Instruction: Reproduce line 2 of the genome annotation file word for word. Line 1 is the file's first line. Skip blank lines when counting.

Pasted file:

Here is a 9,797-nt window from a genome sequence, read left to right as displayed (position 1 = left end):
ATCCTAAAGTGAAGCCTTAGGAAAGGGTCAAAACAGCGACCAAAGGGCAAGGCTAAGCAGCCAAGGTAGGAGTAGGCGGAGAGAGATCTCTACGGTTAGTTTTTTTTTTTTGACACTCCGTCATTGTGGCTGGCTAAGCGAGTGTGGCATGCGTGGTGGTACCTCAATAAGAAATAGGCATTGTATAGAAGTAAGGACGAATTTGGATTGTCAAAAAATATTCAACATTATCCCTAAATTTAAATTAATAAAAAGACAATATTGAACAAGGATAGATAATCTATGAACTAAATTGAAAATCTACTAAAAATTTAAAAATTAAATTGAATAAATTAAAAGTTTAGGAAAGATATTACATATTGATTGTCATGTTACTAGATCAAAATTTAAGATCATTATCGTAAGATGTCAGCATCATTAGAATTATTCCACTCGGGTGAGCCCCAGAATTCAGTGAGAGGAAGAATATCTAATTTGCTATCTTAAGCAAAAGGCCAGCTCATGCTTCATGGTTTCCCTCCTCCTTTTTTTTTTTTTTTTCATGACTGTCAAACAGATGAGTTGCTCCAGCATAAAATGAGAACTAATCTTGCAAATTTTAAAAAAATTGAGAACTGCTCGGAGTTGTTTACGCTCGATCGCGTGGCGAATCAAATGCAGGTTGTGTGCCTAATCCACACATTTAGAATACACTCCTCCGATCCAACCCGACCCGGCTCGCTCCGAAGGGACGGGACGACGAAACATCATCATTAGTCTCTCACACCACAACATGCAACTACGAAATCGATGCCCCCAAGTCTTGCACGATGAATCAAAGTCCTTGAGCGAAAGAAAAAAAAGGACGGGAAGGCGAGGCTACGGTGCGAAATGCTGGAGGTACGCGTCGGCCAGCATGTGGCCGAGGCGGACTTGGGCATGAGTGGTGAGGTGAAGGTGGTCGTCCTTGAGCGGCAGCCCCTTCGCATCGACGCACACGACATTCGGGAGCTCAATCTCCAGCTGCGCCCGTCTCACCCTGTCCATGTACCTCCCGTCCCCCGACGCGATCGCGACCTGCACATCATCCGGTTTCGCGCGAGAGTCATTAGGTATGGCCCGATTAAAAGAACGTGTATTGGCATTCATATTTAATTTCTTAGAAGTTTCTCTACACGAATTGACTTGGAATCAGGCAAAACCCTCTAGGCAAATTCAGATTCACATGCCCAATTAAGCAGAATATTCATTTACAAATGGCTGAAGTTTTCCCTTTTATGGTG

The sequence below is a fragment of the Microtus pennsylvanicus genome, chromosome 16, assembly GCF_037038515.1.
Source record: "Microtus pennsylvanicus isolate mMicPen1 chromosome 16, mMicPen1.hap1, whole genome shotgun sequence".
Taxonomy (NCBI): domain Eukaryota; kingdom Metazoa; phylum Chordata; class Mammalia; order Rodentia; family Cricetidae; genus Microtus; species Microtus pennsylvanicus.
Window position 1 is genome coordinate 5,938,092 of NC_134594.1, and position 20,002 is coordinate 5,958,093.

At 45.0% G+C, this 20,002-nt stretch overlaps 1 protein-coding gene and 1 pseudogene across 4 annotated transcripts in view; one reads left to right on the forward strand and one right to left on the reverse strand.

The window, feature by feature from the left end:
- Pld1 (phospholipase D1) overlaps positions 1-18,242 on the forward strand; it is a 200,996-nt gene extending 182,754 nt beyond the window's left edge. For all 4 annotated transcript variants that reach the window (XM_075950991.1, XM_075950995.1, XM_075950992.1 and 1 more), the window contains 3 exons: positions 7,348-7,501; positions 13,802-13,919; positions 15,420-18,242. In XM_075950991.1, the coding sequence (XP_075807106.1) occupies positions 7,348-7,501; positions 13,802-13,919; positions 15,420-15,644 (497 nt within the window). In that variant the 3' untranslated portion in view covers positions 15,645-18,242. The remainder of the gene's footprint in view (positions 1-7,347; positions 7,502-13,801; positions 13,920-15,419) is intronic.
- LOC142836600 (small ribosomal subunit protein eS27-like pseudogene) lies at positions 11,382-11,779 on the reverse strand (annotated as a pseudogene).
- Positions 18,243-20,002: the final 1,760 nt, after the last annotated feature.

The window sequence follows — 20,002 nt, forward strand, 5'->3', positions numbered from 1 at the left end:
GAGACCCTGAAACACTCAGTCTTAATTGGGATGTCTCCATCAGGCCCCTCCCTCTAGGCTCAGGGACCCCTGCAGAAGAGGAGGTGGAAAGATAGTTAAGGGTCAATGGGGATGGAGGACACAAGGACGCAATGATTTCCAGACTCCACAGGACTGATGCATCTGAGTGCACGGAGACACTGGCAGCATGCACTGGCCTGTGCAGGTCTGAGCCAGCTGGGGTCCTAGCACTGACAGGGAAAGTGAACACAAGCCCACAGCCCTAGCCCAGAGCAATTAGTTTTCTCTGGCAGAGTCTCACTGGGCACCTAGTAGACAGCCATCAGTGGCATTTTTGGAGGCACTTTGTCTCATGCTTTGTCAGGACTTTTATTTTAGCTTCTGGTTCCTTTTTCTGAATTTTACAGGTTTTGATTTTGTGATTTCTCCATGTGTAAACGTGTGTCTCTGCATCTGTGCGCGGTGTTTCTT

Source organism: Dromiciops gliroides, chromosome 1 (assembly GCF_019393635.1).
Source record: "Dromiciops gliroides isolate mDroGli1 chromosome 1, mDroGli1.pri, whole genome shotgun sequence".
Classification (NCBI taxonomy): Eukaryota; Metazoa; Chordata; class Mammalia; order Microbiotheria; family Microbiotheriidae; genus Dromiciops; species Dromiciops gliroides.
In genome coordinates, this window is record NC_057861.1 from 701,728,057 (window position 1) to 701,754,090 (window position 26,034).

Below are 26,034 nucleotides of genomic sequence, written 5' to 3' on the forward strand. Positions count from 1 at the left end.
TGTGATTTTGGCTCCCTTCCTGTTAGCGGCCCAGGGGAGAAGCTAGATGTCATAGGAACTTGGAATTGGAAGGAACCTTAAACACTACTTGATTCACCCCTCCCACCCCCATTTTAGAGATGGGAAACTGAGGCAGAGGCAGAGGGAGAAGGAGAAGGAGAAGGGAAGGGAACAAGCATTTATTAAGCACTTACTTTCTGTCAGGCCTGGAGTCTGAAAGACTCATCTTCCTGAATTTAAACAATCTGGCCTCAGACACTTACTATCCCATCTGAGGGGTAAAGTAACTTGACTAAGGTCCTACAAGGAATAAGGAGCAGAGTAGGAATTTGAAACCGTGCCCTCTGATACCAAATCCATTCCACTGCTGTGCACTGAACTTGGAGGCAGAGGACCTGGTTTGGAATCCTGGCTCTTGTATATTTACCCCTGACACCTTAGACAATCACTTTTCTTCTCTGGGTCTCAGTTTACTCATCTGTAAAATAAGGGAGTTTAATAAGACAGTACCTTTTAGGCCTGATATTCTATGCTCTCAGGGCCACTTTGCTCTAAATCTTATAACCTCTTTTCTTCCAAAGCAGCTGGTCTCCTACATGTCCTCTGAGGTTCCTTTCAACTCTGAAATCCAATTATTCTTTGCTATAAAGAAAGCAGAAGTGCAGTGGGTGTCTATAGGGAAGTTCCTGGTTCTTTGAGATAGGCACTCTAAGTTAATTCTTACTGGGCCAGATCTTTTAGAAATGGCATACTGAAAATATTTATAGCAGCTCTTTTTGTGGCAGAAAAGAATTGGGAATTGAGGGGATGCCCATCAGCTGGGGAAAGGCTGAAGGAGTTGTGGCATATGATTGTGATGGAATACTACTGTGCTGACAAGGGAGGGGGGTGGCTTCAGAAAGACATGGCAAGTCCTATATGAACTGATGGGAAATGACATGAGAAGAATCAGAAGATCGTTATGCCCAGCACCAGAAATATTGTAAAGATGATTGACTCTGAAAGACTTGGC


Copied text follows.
ATCCTAAAGTGAAGCCTTAGGAAAGGGTCAAAACAGCGACCAAAGGGCAAGGCTAAGCAGCCAAGGTAGGAGTAGGCGGAGAGAGATCTCTACGGTTAGTTTTTTTTTTTTGACACTCCGTCATTGTGGCTGGCTAAGCGAGTGTGGCATGCGTGGTGGTACCTCAATAAGAAATAGGCATTGTATAGAAGTAAGGACGAATTTGGATTGTCAAAAAATATTCAACATTATCCCTAAATTTAAATTAATAAAAAGACAATATTGAACAAGGATAGATAATCTATGAACTAAATTGAAAATCTACTAAAAATTTAAAAATTAAATTGAATAAATTAAAAGTTTAGGAAAGATATTACATATTGATTGTCATGTTACTAGATCAAAATTTAAGATCATTATCGTAAGATGTCAGCATCATTAGAATTATTCCACTCGGGTGAGCCCCAGAATTCAGTGAGAGGAAGAATATCTAATTTGCTATCTTAAGCAAAAGGCCAGCTCATGCTTCATGGTTTCCCTCCTCCTTTTTTTTTTTTTTTTCATGACTGTCAAACAGATGAGTTGCTCCAGCATAAAATGAGAACTAATCTTGCAAATTTTAAAAAAATTGAGAACTGCTCGGAGTTGTTTACGCTCGATCGCGTGGCGAATCAAATGCAGGTTGTGTGCCTAATCCACACATTTAGAATACACTCCTCCGATCCAACCCGACCCGGCTCGCTCCGAAGGGACGGGACGACGAAACATCATCATTAGTCTCTCACACCACAACATGCAACTACGAAATCGATGCCCCCAAGTCTTGCACGATGAATCAAAGTCCTTGAGCGAAAGAAAAAAAAGGACGGGAAGGCGAGGCTACGGTGCGAAATGCTGGAGGTACGCGTCGGCCAGCATGTGGCCGAGGCGGACTTGGGCATGAGTGGTGAGGTGAAGGTGGTCGTCCTTGAGCGGCAGCCCCTTCGCATCGACGCACACGACATTCGGGAGCTCAATCTCCAGCTGCGCCCGTCTCACCCTGTCCATGTACCTCCCGTCCCCCGACGCGATCGCGACCTGCACATCATCCGGTTTCGCGCGAGAGTCATTAGGTATGGCCCGATTAAAAGAACGTGTATTGGCATTCATATTTAATTTCTTAGAAGTTTCTCTACACGAATTGACTTGGAATCAGGCAAAACCCTCTAGGCAAATTCAGATTCACATGCCCAATTAAGCAGAATATTCATTTACAAATGGCTGAAGTTTTCCCTTTTATGGTG